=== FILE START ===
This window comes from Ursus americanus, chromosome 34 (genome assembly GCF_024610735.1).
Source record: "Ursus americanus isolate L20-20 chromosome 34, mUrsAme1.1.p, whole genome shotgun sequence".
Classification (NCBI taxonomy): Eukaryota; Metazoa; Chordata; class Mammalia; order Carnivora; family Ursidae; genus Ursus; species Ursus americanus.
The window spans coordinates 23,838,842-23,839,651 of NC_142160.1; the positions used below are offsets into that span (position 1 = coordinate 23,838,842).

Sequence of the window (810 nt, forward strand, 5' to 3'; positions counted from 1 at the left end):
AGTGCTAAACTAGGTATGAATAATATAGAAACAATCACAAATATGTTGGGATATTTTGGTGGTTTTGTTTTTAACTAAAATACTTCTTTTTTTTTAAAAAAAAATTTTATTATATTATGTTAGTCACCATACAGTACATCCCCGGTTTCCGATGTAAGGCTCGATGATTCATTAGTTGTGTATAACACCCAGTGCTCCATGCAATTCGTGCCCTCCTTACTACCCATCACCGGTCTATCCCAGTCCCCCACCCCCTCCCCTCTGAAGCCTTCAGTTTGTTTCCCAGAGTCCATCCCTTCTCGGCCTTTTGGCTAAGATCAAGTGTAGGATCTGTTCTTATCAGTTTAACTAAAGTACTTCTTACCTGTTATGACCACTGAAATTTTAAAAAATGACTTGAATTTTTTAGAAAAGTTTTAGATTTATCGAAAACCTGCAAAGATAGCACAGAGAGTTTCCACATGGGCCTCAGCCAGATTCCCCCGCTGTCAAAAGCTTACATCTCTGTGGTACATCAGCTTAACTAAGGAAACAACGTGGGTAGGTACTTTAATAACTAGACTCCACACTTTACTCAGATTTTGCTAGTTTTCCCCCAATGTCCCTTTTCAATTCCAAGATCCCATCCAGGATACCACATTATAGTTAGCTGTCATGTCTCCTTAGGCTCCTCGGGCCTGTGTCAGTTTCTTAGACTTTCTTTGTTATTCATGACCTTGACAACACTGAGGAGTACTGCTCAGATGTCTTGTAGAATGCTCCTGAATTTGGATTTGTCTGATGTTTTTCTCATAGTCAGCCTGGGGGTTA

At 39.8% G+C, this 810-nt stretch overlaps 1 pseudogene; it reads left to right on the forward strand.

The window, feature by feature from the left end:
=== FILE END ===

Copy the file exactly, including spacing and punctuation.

This window comes from Ursus americanus, chromosome 34 (genome assembly GCF_024610735.1).
Source record: "Ursus americanus isolate L20-20 chromosome 34, mUrsAme1.1.p, whole genome shotgun sequence".
Classification (NCBI taxonomy): Eukaryota; Metazoa; Chordata; class Mammalia; order Carnivora; family Ursidae; genus Ursus; species Ursus americanus.
The window spans coordinates 23,838,842-23,839,651 of NC_142160.1; the positions used below are offsets into that span (position 1 = coordinate 23,838,842).

Sequence of the window (810 nt, forward strand, 5' to 3'; positions counted from 1 at the left end):
AGTGCTAAACTAGGTATGAATAATATAGAAACAATCACAAATATGTTGGGATATTTTGGTGGTTTTGTTTTTAACTAAAATACTTCTTTTTTTTTAAAAAAAAATTTTATTATATTATGTTAGTCACCATACAGTACATCCCCGGTTTCCGATGTAAGGCTCGATGATTCATTAGTTGTGTATAACACCCAGTGCTCCATGCAATTCGTGCCCTCCTTACTACCCATCACCGGTCTATCCCAGTCCCCCACCCCCTCCCCTCTGAAGCCTTCAGTTTGTTTCCCAGAGTCCATCCCTTCTCGGCCTTTTGGCTAAGATCAAGTGTAGGATCTGTTCTTATCAGTTTAACTAAAGTACTTCTTACCTGTTATGACCACTGAAATTTTAAAAAATGACTTGAATTTTTTAGAAAAGTTTTAGATTTATCGAAAACCTGCAAAGATAGCACAGAGAGTTTCCACATGGGCCTCAGCCAGATTCCCCCGCTGTCAAAAGCTTACATCTCTGTGGTACATCAGCTTAACTAAGGAAACAACGTGGGTAGGTACTTTAATAACTAGACTCCACACTTTACTCAGATTTTGCTAGTTTTCCCCCAATGTCCCTTTTCAATTCCAAGATCCCATCCAGGATACCACATTATAGTTAGCTGTCATGTCTCCTTAGGCTCCTCGGGCCTGTGTCAGTTTCTTAGACTTTCTTTGTTATTCATGACCTTGACAACACTGAGGAGTACTGCTCAGATGTCTTGTAGAATGCTCCTGAATTTGGATTTGTCTGATGTTTTTCTCATAGTCAGCCTGGGGGTTA

At 39.8% G+C, this 810-nt stretch overlaps 1 pseudogene; it reads left to right on the forward strand.

The window, feature by feature from the left end: